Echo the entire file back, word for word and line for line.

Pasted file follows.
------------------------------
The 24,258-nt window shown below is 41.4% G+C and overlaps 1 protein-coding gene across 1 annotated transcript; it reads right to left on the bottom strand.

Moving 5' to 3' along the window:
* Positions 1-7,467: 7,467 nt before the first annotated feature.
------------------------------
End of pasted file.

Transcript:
The 24,258-nt window shown below is 41.4% G+C and overlaps 1 protein-coding gene across 1 annotated transcript; it reads right to left on the bottom strand.

Moving 5' to 3' along the window:
* Positions 1-7,467: 7,467 nt before the first annotated feature.